In Life, Never Bank on the Outcome By Joe cFadden

Courtesy Joe cFadden Little Joe McFadden (COL ’02) sits next to his sister Sara.

I’m not very good at offering advice. I’ve never said anything worth repeating. Every wise-sounding phrase I know came from someone else, like my grandmother or Henry David Thoreau or even Big Bird.

Any lessons I’ve learned, I’ve borrowed from great people. And the greatest person I’ve met is an 81-year-old Jesuit in New York named Daniel Berrigan.

Berrigan was arrested in 1968 for storming into a selective service office and burning some draft files held there in protest of the Vietnam War. Since then, he’s been arrested more times than he cares to count, always for nonviolent protest.

I went to visit him about a year ago to interview him for a profile for the Voice. Some people called Berrigan a prophet and others called him crazy. I wanted to see which one he was.

In my own life, I struggle constantly with a profound sense of ambivalence. I want to dedicate my life to causes I believe in, but sometimes all I want is to be comfortable and secure. From what I know of Berrigan, he has never been comfortable or secure, and the world is a better place because of it. In a strange sort of way, meeting him was a test for me to see if there is something inside me that has what it takes to live that way.

So I rented a car and started driving to New York. I couldn’t wait to sit down with him and talk about war and religion, prisons and governments. I only had one little problem. Berrigan didn’t know I was coming.

I had tried to set up an interview with him. A month went by in the time it took to get his phone number. When I called, he hung up on me. A week later I called again, explained what I was doing and why I was writing. He politely declined an interview and then hung up the phone. I called again after a week and explained my story again. This time, he said he’d talk but he wanted to do it over the phone. He said I should call him in a week.

A week later, I rented a car.

I called him from the New Jersey Turnpike. I asked him one more time if it would be OK to do the interview in person. For some reason, he agreed and asked me when I could make it to his apartment. I said I’d be there in an hour.

Our interview was amazing, but there was something about him that I didn’t quite understand. At the end, I asked him how he could do the things he’d done, knowing some people would hate him, knowing he might go to jail. His answer, as simple as it was, had a profound impact on me.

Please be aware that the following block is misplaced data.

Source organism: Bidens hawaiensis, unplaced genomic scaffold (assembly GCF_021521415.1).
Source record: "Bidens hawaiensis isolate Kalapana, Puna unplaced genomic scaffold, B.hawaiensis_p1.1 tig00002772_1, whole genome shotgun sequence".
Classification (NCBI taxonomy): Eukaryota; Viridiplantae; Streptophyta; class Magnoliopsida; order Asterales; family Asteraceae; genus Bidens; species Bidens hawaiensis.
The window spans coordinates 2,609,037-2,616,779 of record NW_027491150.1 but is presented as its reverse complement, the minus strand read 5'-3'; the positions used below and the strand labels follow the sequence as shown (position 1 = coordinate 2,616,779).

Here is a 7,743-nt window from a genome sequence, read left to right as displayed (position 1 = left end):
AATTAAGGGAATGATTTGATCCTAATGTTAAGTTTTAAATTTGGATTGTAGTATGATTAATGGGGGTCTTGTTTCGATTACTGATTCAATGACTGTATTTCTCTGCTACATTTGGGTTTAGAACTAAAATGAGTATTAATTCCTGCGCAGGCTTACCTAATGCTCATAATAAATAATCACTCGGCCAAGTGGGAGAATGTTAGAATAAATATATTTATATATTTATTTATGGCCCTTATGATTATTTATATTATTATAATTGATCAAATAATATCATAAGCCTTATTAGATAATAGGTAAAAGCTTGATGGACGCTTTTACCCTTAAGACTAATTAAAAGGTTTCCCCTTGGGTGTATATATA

“You can’t bank on the outcome,” he said. “You just have to do what you know is right.”

I left his apartment and came back to Georgetown. Toward the end of the school year, the Vice President for Student Affairs, Juan Gonzalez, set up a summer task force to address the needs of lesbian, gay, bisexual and transgender students. I wasn’t particularly qualified for the task force and joining it was kind of an accident. I learned about things I never would have learned about otherwise, and what I learned surprised and upset me.

I’ve cited the statistics so many times, they almost feel cliche. They don’t feel like they tell a story anymore, and that makes me sad, because it is the story of my friends, their friends and me. LGBT youth are more likely than straight kids to commit suicide, to be depressed and lonely, to suffer from eating disorders and sexually transmitted infections. They are kicked out of their homes more often, take more time off school and transfer more.

Many people don’t realize that all of those things above are not a necessary part of their adolescent experiences. Depression, isolation and harassment are not things that should have to be suffered through. Not all LGBT youth have a hard time and a lot of straight kids do. But bad things happen too often, to too many people I know. I lost a lot of nights of sleep that summer.

So with some of my best friends and the coolest people I’ve ever met, we worked every day on improving resources for LGBT students. A resource center at Georgetown was, to us, the most comprehensive way of addressing the needs.

Sometime last fall, we were working on getting a petitioned signed. Although a lot of priests eventually added their names, for a while we didn’t have a single Jesuit’s signature.

One day, Daniel Berrigan was giving a talk in the ICC auditorium. At intermission, I went to talk with him about Catholic teaching and homosexuality. He didn’t recognize me. I told him briefly about our campaign for the resource center, and after his speech we asked him to sign the petition. His response was an echo of our earlier meeting.

“It’s not going to be easy to change things,” he said as he signed his name. “But don’t let that bother you. You’re doing what’s right.”

Now, months later, it’s time to graduate, and I still feel like I have too much to learn. But if I’ve learned anything at all, it’s that I need to follow that gut feeling even if it means driving to New York without an interview or spending sleepless months working towards a resource center that will never happen. In the end, it’s the only way I’d be happy with myself. Berrigan is pretty smart, just like my grandma, Henry David Thoreau and Big Bird.

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